If this movie proves anything, it’s that in the age of special effects, story stands out above all else. Without a good story and good cast, you just have an empty shell that’s vacuous and tries hard to be something it’s not: great.

5 out of 10

Movie Review: Hancock


Year Released: 2008
Directed by: Peter Berg
Starring: Will Smith, Charlize Theron, Jason Bateman
Production Company: Sony Pictures

Something must have happened during production on Hancock. I’m talking about the great first act, the build up of the character, the Superman complex: a God trapped in a man’s body, the initial hurdle Hancock had to overcome and the title character’s progression into becoming the God everyone needs, rather than everyone hates. It was artfully handled, I felt for Will Smith. His portrayal of a Superhuman trapped in the everyman’s world of L.A., a crime infested city where each time he helps, and he’s causing more property damage while trying to stop the bad guys. He’s an alcoholic, but we still like him. He’s easily hateable, but there’s the one guy that truly believes in him, and gets him to reform (Jason Bateman). Instead of being grateful, the city is more satisfied pointing out his drinking habits and the whole ‘flying-while-drunk’ problem. So, to reform, his newly self-appointed P.R agent Ray (Bateman) makes it his mission to create a friendlier, family centric, professional Hancock. On good faith, he asks Hancock to do some time in a federal prison; reluctantly he complies – until the mayor needs his help in a downtown bank robbery/ hostage situation.

“Didn’t y’all like ALI?”

Okay, so at this point I’m not giving away too much, but he saves the hostages, puts the bad guys in jail and treats the people he’s saving with much more dignity and respect. He even asks a lady cop if it’s “Okay to have physical contact with her”. Seriously. So, at this point, you’d think the movie goes into a nice blue sky where Hancock flies away and we’re all happy that he’s become a round character and overcome his demons.


Instead, we’re treated with what seems like a half finished storyline involving Charlize Theron being his super-being wife. The twist here is that they can’t be in too close contact otherwise they start to lose their powers. Cue in some weird tornado’s in downtown L.A. when the two fight each other, and the fact that even though the movie sets the ground rules that: the closer they are, the weaker they get, the movie does a great job of not following this formula.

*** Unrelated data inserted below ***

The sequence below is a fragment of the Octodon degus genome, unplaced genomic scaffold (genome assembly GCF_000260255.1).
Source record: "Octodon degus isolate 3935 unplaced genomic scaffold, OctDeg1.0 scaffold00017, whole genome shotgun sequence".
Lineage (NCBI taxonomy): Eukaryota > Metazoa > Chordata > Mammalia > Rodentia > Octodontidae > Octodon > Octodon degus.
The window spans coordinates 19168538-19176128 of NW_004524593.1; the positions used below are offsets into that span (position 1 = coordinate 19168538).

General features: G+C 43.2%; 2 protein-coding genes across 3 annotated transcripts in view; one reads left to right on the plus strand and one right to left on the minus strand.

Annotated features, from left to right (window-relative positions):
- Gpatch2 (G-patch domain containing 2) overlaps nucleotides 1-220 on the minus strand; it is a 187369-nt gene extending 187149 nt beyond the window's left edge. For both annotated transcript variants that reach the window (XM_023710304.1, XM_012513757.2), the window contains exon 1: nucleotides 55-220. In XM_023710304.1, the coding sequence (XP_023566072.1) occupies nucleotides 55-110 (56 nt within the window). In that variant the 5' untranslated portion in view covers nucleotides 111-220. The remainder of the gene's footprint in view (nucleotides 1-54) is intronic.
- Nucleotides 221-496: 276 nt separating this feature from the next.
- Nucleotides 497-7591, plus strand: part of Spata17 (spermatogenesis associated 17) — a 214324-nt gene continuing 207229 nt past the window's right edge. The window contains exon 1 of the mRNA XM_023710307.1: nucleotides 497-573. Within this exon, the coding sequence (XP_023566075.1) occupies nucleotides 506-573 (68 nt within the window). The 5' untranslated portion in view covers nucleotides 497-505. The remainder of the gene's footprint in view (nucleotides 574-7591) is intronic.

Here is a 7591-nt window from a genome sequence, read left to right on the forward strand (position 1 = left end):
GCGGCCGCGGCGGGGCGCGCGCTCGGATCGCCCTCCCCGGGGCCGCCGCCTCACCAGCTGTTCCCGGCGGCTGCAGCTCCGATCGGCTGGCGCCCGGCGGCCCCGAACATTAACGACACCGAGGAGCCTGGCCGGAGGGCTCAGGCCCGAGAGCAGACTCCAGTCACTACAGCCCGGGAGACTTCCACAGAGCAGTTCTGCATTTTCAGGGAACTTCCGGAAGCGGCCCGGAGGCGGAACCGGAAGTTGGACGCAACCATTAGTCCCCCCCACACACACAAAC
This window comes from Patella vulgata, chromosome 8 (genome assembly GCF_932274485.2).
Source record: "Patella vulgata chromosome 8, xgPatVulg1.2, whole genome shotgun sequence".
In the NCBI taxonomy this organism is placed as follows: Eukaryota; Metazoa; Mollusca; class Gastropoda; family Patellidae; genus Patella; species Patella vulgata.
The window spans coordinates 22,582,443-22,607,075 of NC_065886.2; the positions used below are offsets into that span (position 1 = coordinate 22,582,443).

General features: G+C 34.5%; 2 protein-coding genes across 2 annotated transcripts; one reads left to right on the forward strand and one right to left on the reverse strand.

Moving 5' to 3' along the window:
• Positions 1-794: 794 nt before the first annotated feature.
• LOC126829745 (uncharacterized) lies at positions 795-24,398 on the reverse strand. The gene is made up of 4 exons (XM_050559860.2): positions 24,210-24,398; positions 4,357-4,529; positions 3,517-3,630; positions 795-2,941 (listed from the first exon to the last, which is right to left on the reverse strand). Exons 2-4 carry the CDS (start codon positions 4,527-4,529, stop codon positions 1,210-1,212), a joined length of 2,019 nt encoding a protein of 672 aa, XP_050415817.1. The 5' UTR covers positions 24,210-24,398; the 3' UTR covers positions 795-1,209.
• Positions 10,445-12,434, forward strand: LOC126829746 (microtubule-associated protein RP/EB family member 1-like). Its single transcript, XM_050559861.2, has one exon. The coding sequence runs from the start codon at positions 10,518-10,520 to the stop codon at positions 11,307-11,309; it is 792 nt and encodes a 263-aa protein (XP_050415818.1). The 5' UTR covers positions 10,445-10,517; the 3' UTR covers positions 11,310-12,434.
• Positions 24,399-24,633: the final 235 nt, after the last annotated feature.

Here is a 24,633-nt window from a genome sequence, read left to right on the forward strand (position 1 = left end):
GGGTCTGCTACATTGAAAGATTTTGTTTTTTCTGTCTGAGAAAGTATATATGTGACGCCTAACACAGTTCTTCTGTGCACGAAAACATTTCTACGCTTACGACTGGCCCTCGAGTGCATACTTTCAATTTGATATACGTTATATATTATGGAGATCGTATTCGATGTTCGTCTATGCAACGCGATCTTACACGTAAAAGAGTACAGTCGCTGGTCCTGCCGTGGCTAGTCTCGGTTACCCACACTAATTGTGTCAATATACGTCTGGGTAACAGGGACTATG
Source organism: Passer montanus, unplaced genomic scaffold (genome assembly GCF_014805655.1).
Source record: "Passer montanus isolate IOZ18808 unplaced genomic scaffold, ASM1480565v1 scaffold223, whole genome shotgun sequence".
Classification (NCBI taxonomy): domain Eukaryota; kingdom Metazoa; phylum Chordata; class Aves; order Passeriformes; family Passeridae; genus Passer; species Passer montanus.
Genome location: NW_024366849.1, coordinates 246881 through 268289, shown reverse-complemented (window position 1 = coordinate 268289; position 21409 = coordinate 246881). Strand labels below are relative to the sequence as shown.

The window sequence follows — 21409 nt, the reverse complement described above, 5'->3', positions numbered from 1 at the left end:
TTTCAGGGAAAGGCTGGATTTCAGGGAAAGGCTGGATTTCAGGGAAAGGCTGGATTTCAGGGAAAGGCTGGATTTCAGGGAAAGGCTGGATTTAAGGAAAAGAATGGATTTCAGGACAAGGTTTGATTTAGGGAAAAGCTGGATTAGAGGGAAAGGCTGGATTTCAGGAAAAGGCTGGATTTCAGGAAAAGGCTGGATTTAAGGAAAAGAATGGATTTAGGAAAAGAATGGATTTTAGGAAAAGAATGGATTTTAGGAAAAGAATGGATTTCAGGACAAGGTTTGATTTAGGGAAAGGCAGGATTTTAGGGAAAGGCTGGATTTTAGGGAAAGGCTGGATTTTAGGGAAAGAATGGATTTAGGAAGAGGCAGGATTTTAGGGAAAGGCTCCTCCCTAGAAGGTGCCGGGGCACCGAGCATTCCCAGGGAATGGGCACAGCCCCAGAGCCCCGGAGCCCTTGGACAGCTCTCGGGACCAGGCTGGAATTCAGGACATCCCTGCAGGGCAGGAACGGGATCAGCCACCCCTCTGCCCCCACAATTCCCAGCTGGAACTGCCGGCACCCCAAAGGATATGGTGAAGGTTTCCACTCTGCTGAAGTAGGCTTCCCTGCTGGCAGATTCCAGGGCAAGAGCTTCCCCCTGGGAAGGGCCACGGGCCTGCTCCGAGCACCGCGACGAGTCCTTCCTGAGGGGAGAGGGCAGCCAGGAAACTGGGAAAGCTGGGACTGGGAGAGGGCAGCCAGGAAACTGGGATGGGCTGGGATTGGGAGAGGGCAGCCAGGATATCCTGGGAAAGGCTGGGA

“I sooooo need to piss.”

For instance: During the fight between Hancock and Theron, she at one point throws a dump truck directly on Hancock. He’s able to get back up, no problem. Later on, in a hospital part, he’s getting the snot beat out of him by a couple of thugs: and for some reason Theron feels Hancock’s pain(?). To say the least, the inconsistencies of powers, the magical additional events that happen when the couple is together, and the lack of support of story adds up to a dismal second act, and a confusing third act. The only saving grace for me was seeing Charlize Theron alongside Jason Bateman again: I was hoping for some reference to ‘Arrested Development’, sadly, I was disappointed.

So we have a movie with an A-list star, major blockbuster bucks and a great marketing campaign. The videos were viral, and the public was pumped to see this as it’s been in development hell for at least 5 years. And for a movie in development that long, it sure felt rushed. The mythos isn’t properly explained, the Wolverine-esque amnesia back story that’s conveniently never revealed by Theron is never flushed out. The additional element such as the heat given off from Hancock and Theron together isn’t explained, and neither is the fact of how they were made or what the exact origins are. I’m sure the movie was written this way to get the public salivating for more, but the way the subject is handled is clumsy and we’re more annoyed than curious.

That being said, if were to grade Hancock on the first 40 minutes, it would stand alone as a pretty good movie. Taken with all the parts, it’s much more baffling, rushed and incomplete.

5.0 out of 10.